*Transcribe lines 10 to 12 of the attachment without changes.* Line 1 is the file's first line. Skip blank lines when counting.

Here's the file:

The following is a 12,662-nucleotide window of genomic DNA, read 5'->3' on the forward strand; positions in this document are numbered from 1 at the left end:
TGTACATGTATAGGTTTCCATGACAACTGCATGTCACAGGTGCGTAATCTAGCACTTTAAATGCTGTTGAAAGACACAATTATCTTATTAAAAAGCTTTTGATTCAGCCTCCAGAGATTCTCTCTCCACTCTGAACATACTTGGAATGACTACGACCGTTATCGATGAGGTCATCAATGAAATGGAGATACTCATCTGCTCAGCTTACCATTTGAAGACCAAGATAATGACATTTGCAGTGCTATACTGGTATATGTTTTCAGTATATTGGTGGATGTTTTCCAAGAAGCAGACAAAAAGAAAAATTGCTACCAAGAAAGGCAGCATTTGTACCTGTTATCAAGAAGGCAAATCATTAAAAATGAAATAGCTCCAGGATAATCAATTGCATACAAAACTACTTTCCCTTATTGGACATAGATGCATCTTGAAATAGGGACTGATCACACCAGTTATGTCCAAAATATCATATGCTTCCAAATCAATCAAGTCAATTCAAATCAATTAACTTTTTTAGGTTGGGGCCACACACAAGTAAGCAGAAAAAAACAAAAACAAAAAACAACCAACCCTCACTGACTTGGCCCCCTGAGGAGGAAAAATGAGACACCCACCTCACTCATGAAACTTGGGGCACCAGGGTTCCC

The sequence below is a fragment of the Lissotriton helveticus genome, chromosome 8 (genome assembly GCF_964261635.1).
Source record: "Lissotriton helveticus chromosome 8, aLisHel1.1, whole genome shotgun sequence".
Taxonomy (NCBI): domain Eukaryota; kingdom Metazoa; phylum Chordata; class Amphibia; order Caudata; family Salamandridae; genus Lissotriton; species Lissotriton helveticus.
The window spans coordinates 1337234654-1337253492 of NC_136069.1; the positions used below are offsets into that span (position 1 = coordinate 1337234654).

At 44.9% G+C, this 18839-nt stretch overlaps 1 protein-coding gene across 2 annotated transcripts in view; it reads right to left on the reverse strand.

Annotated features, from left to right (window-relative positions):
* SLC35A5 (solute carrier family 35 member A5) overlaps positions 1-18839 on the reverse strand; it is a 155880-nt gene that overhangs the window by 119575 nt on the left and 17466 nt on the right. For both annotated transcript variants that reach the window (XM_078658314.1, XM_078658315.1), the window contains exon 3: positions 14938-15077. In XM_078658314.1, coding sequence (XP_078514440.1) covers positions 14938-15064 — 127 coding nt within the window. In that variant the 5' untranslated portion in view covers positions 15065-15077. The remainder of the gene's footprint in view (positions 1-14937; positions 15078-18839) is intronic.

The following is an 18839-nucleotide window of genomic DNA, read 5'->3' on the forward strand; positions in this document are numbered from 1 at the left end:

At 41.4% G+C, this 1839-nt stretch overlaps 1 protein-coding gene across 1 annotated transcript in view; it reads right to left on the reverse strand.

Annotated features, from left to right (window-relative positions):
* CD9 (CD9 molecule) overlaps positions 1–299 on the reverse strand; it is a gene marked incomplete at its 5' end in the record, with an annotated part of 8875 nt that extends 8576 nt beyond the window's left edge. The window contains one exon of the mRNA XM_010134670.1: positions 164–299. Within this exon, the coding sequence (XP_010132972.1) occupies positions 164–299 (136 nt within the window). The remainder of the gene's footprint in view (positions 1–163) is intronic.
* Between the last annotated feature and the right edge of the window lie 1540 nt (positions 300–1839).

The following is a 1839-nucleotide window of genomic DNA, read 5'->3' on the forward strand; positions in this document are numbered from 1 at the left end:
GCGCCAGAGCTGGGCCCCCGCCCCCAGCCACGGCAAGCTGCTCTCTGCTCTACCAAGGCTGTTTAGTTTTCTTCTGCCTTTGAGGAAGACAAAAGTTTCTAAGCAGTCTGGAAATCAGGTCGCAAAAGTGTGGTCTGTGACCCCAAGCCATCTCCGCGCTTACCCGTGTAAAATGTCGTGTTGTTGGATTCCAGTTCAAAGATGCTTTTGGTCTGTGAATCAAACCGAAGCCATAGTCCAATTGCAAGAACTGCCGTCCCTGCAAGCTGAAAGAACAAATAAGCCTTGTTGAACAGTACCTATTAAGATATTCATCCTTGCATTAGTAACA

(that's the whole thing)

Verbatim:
The following is an 18839-nucleotide window of genomic DNA, read 5'->3' on the forward strand; positions in this document are numbered from 1 at the left end:

At 41.4% G+C, this 1839-nt stretch overlaps 1 protein-coding gene across 1 annotated transcript in view; it reads right to left on the reverse strand.

Annotated features, from left to right (window-relative positions):